Was Bush schools 'miracle' a fake?
An "Enron-style" scandal is threatening to engulf the President's school reforms following allegations that the "Texas education miracle" that inspired them was a fake.
Seemingly dramatic results were achieved in Houston, Texas, when Rod Paige, now US education secretary, was schools chief and George Bush was the state's governor. But in a succession of bombshells from the city, it is now claimed that key educational performance statistics were falsified or inflated.
As the Houston strategy was the model for Mr Bush's national one, the charges cast serious doubt over White House schools policy.
Mr Paige's success in America's seventh-largest education authority - driving up test scores and other key performance measures across 212,000 students from 1994 to 2000 - catapulted him into America's top schools post in 2001. The strict targets regime he introduced there, borrowed from business boardrooms, is a cornerstone of Bush's drive to buck up America's ailing state school system.
Last year, Houston pocketed a cool $1 million and the accolade of America's best urban school district, largely on the strength of the strides made under Mr Paige. He brought in lucrative financial incentives for success and stiff punishments for failure. But there is growing evidence that these, as well as raising exam scores, spurred schools to fix the figures.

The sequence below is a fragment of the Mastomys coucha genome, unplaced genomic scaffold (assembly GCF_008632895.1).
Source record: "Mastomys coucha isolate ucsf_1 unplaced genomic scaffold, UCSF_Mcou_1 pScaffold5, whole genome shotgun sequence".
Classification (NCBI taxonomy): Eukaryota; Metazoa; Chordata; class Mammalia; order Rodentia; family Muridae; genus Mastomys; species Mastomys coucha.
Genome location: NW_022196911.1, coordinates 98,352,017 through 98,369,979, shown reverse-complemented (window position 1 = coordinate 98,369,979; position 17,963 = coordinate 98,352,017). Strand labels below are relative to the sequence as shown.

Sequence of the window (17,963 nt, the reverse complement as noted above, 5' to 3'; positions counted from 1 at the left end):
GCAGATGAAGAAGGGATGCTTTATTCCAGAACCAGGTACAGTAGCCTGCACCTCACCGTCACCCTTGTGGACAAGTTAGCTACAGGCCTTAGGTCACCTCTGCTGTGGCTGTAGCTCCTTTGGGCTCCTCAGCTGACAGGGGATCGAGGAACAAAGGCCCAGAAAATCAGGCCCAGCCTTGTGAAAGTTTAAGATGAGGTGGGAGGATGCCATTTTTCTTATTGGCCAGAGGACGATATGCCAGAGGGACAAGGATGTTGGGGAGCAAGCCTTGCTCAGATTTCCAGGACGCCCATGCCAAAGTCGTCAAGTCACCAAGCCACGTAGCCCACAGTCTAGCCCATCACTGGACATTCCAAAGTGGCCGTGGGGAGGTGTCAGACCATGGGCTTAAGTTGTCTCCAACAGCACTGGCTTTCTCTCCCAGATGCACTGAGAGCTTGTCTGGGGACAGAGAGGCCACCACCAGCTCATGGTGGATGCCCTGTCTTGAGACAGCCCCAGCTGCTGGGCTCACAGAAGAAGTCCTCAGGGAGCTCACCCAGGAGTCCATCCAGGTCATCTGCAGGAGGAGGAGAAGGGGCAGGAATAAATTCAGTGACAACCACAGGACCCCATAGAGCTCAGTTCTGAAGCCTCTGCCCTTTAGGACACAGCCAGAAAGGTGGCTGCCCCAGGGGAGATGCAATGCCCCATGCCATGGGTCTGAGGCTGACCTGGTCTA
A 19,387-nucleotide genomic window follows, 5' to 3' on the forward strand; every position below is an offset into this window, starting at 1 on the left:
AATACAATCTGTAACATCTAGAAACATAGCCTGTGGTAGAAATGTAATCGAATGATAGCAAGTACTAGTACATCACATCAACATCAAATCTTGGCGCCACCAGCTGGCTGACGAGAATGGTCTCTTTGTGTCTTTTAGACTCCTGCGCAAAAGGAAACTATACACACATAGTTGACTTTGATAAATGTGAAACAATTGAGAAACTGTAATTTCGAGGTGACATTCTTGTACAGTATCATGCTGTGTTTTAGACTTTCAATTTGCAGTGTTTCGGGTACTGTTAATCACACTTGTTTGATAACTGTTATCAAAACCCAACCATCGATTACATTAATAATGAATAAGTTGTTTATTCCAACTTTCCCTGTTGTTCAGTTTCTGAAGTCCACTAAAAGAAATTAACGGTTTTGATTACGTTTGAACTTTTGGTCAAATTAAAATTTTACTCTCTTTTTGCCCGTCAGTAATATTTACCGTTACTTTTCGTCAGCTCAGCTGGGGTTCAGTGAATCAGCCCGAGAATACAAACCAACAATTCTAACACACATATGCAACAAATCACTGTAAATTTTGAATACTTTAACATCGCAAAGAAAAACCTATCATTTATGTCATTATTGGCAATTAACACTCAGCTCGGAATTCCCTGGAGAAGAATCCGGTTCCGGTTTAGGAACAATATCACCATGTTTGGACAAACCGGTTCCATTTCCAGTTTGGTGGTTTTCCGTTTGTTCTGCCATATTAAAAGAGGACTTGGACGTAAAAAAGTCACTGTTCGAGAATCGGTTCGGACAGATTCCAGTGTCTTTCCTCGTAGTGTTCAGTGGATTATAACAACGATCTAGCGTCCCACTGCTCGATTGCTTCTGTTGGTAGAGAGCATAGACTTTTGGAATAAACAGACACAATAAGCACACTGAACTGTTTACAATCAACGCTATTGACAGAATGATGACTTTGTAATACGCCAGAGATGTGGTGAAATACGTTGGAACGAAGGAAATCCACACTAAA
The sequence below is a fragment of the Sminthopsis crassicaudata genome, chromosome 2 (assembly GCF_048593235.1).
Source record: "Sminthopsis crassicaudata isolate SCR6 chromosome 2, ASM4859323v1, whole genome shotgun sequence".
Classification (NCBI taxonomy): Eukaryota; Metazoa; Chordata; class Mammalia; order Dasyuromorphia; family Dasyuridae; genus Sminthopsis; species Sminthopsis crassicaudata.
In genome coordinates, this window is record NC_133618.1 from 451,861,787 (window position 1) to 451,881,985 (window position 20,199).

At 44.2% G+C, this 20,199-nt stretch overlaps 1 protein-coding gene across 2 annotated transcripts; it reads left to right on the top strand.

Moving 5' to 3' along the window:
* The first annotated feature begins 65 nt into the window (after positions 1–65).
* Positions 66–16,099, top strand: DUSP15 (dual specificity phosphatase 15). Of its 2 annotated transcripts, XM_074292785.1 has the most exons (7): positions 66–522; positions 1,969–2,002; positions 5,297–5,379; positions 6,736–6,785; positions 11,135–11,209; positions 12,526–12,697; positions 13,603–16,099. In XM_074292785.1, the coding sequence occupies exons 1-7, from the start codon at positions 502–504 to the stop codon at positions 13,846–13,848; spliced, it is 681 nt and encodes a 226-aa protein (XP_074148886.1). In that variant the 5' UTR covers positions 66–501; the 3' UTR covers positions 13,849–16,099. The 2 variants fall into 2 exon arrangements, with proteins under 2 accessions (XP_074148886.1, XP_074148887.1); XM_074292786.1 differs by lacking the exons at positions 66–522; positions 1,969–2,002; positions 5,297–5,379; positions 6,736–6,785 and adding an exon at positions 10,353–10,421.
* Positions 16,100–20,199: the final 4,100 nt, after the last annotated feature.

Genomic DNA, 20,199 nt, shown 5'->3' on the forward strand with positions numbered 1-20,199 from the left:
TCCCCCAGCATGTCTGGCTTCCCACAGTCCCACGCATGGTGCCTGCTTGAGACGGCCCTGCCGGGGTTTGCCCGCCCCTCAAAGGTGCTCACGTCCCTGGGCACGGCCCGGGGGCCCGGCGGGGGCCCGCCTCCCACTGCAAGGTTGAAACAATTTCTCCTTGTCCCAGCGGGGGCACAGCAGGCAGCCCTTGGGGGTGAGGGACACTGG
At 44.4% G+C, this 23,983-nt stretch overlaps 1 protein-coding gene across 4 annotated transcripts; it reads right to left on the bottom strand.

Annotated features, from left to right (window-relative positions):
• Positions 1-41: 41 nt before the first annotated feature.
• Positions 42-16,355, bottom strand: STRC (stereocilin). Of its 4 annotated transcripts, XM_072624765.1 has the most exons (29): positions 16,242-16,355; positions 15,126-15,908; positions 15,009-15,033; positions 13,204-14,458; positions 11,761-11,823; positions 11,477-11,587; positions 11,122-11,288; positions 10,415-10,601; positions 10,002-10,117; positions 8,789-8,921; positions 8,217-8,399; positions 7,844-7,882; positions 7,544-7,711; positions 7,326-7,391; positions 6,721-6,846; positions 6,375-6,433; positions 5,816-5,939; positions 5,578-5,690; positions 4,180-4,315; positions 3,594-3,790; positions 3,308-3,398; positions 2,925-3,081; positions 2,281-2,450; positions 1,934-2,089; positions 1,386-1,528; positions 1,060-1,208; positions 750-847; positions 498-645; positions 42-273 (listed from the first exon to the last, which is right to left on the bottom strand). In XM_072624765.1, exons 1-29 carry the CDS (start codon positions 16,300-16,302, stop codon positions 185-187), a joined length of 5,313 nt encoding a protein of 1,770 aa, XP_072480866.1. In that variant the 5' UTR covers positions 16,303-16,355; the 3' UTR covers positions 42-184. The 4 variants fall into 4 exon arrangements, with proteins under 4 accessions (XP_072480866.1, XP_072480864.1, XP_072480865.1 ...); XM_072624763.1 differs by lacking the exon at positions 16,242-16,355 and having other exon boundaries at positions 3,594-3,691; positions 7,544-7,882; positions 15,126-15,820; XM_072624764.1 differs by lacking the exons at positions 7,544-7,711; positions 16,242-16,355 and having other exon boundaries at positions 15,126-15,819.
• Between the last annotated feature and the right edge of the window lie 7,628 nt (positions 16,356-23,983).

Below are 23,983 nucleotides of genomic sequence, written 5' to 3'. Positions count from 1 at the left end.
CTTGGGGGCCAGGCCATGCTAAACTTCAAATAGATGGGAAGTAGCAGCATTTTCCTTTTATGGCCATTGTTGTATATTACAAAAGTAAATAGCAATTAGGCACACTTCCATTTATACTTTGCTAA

In August, a Texas Education Agency audit uncovered under-counting of drop-outs as schools vied for $10,000 bonuses for exemplary attendance.
Belying Houston's claimed 1.5 per cent drop-out rate, it ranked a lowly 84th among US cities, with just 49 per cent of high-school students graduating in 2000-1, according to research by Walter Haney of Boston College's center for the study of testing, evaluation and educational policy.
Last week, Paige was rocked by a New York Times report that 2,330 assaults have gone unreported in Houston schools in the past four years. Principals are also said to have inflated the numbers going on to college.
Most damning though is evidence that schools held weak 15-year-old pupils back a year rather than let them progress to take high-stakes tests, a policy critics fear may have driven large numbers to drop out.
In 2001-2 there was a staggering 21.5-times more 15-year-olds than 18-year-olds in Houston schools, versus a statewide multiple of just 1.6.
Walter Haney said: "School officials are told,'You better get test scores up (otherwise) you're going to lose your job or we're going to close your school'. Under that pressure some people will resort to anything." He compared Houston's alleged statistical chicanery to the tactics of the city's disgraced business icon Enron.
But Houston officials defend the very high test scores. "Our children really did make that academic progress. It's all confirmed test-by-test, student-by-student by the state of Texas," said a spokesperson.